My father was a self-employed, self-made man who hated everyone on a public payroll from the president on down to the janitor at the county courthouse. He positively knew that labor unions were scams for lazy no-goods, and that court ordered child support was a government conspiracy exclusively designed to defraud him out of money. You know the kind of guy I’m talking about. He may even live next door.
Taxes were a racket in Dad’s world, and he didn’t pay them without apportioning bales of indignation in endless whine sessions documenting his outrage and persecution. He wouldn’t fill out forms required for me to qualify for a college scholarship – he was hiding income – so I got a second-shift job as a grinder at a company called Tel-E-Lect at the beginning of my senior year in high school. I made $2.05 an hour for cleaning welds on booms, and after 90 days I got health insurance. I didn’t know what health insurance was and never used it, but $2.05 an hour was enough to live on and go to college in those days. Imagine that.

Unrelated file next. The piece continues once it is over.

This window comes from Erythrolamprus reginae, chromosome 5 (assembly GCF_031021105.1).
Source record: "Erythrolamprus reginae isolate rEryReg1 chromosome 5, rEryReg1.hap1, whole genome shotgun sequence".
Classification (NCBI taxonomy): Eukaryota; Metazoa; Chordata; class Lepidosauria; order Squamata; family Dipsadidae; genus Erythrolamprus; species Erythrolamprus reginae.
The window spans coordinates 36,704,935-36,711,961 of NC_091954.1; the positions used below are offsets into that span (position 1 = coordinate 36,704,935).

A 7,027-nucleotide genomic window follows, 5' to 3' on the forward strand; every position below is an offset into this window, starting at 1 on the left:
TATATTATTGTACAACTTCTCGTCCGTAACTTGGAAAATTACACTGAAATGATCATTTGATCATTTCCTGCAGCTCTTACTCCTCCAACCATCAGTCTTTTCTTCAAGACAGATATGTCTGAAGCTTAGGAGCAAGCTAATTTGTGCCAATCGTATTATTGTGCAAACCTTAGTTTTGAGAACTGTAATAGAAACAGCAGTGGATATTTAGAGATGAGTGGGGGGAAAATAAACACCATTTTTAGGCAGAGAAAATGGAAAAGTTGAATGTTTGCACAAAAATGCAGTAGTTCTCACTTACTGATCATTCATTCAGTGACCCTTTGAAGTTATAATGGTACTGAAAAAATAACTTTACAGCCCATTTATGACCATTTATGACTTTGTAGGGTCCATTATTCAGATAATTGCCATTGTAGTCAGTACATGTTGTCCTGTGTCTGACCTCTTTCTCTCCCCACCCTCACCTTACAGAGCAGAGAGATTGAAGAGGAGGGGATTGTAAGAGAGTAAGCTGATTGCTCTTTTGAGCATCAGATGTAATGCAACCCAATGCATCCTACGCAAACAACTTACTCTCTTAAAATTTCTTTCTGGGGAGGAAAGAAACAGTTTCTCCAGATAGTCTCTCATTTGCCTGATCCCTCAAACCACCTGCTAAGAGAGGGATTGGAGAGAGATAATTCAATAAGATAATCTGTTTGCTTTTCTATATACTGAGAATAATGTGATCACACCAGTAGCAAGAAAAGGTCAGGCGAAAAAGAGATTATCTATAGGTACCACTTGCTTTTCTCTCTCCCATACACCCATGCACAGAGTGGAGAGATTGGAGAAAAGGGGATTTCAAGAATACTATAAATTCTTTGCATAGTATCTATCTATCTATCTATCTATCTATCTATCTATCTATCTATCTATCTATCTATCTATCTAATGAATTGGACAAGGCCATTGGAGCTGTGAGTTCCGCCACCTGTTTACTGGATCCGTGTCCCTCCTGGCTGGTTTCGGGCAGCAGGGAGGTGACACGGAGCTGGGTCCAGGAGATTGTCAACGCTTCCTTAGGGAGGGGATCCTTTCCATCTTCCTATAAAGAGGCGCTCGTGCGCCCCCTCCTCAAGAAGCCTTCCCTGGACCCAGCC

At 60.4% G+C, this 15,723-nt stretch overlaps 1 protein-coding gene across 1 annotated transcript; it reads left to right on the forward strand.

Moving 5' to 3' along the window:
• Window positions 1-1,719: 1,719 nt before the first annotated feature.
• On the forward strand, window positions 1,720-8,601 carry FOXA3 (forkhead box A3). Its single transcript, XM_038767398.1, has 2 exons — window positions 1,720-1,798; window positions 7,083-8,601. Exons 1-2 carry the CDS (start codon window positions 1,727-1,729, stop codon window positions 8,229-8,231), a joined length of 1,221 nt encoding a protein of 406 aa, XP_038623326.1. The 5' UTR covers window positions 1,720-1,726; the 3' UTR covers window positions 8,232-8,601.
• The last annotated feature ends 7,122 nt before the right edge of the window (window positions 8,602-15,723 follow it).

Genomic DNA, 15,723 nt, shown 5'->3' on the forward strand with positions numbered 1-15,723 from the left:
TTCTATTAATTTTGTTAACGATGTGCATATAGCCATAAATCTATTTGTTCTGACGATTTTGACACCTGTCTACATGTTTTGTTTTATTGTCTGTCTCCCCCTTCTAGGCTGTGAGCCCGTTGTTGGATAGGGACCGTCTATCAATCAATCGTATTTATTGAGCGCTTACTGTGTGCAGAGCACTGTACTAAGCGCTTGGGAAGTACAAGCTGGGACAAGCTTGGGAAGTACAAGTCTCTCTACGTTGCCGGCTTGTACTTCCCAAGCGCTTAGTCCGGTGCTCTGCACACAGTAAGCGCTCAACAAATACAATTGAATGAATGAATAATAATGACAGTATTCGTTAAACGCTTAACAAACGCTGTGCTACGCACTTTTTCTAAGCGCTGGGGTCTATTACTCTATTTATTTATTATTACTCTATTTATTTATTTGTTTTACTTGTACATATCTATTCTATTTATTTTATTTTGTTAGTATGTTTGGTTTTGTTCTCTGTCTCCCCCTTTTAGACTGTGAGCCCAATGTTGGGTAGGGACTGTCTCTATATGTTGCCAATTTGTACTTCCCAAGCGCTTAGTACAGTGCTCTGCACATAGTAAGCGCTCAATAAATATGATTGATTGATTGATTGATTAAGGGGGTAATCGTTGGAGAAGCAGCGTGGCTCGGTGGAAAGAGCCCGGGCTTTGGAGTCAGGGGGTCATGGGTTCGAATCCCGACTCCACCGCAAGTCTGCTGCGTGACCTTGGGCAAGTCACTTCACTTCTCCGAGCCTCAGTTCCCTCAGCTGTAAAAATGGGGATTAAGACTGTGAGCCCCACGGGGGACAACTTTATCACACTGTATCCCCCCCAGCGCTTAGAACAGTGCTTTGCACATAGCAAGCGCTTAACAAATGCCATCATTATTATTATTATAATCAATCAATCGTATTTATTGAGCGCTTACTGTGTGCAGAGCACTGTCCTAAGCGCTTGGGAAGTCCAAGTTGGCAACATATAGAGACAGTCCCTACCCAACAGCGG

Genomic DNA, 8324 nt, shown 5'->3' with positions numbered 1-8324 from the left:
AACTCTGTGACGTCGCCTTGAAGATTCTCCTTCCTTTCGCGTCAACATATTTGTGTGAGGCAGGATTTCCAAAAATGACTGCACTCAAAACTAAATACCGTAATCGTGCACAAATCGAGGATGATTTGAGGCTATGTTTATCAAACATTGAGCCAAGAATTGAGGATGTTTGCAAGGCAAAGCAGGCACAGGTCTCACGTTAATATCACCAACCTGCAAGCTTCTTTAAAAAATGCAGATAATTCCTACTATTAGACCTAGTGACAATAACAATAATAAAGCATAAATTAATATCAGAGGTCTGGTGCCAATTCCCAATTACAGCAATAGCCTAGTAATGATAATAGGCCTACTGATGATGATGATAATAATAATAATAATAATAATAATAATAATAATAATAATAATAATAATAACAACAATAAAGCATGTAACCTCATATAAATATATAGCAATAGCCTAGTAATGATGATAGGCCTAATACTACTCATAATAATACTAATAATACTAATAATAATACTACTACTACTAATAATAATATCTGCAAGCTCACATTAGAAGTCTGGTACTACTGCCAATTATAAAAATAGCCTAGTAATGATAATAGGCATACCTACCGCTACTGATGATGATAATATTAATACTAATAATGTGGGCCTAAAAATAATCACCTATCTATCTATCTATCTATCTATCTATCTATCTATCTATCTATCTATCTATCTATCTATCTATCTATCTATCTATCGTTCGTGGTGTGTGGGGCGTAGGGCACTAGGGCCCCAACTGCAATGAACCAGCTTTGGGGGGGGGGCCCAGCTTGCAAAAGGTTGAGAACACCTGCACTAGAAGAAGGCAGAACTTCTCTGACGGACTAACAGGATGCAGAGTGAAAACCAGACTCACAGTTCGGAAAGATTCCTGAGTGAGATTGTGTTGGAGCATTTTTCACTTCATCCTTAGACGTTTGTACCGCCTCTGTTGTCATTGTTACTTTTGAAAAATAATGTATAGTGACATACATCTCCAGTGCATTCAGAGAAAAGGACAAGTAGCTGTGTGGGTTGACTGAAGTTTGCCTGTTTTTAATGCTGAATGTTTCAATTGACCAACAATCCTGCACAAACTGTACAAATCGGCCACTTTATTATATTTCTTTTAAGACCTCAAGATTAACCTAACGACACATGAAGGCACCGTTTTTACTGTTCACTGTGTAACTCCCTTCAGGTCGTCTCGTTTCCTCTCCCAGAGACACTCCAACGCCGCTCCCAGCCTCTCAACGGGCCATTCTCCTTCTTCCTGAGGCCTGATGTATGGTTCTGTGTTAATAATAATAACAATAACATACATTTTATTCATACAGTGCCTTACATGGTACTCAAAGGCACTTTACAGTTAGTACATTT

I watched Dad’s business career over the years. He tracked storms for a while and put papier-mâché roofs on the houses of gullible homeowners. He started a trucking company and supplied his drivers with Benzedrine and instructions to avoid scales. He owned an automobile repair shop, and if you went in with a dicky battery you came out with a new generator, alternator, and starter. At the end of his life, Dad owned and operated a small Costa Rican airline company that flew “stuff” from Mexico and Central America to rural airports in Texas and the South.
Dad’s descriptions of his businesses were dramatic. He was the smartest, most brilliant roofer, trucker, car-repairer, fly-boy who ever lived. No one in the history of the world had overcome such onslaughts of persecution by losers, Jews, and crooked lawyers as he had overcome. He was great and they were slime.
If Dad had been born a trust fund baby, instead of a poor boy from Iowa, he’d obviously be President of the United States today.